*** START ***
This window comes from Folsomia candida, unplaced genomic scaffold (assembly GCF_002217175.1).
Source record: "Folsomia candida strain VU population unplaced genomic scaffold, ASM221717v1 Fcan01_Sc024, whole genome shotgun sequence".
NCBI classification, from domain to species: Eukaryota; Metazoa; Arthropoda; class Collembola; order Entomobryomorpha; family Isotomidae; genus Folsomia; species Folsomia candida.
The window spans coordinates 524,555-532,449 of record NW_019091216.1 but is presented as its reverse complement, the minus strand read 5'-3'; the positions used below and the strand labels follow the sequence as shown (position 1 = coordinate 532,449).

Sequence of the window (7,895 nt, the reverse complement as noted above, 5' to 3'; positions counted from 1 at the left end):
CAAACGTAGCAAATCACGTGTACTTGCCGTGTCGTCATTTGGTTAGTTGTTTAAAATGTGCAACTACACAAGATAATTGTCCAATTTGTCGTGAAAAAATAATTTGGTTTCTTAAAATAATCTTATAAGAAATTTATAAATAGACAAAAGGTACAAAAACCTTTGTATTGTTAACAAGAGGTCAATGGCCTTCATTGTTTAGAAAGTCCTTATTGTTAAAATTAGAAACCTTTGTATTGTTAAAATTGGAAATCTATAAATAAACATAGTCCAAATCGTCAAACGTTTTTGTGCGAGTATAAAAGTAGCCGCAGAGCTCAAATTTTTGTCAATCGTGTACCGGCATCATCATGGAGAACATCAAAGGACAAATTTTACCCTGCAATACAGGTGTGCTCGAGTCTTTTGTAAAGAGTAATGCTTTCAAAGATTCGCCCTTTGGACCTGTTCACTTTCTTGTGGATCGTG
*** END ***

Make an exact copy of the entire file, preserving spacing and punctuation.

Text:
This window comes from Folsomia candida, unplaced genomic scaffold (assembly GCF_002217175.1).
Source record: "Folsomia candida strain VU population unplaced genomic scaffold, ASM221717v1 Fcan01_Sc024, whole genome shotgun sequence".
NCBI classification, from domain to species: Eukaryota; Metazoa; Arthropoda; class Collembola; order Entomobryomorpha; family Isotomidae; genus Folsomia; species Folsomia candida.
The window spans coordinates 524,555-532,449 of record NW_019091216.1 but is presented as its reverse complement, the minus strand read 5'-3'; the positions used below and the strand labels follow the sequence as shown (position 1 = coordinate 532,449).

Sequence of the window (7,895 nt, the reverse complement as noted above, 5' to 3'; positions counted from 1 at the left end):
CAAACGTAGCAAATCACGTGTACTTGCCGTGTCGTCATTTGGTTAGTTGTTTAAAATGTGCAACTACACAAGATAATTGTCCAATTTGTCGTGAAAAAATAATTTGGTTTCTTAAAATAATCTTATAAGAAATTTATAAATAGACAAAAGGTACAAAAACCTTTGTATTGTTAACAAGAGGTCAATGGCCTTCATTGTTTAGAAAGTCCTTATTGTTAAAATTAGAAACCTTTGTATTGTTAAAATTGGAAATCTATAAATAAACATAGTCCAAATCGTCAAACGTTTTTGTGCGAGTATAAAAGTAGCCGCAGAGCTCAAATTTTTGTCAATCGTGTACCGGCATCATCATGGAGAACATCAAAGGACAAATTTTACCCTGCAATACAGGTGTGCTCGAGTCTTTTGTAAAGAGTAATGCTTTCAAAGATTCGCCCTTTGGACCTGTTCACTTTCTTGTGGATCGTG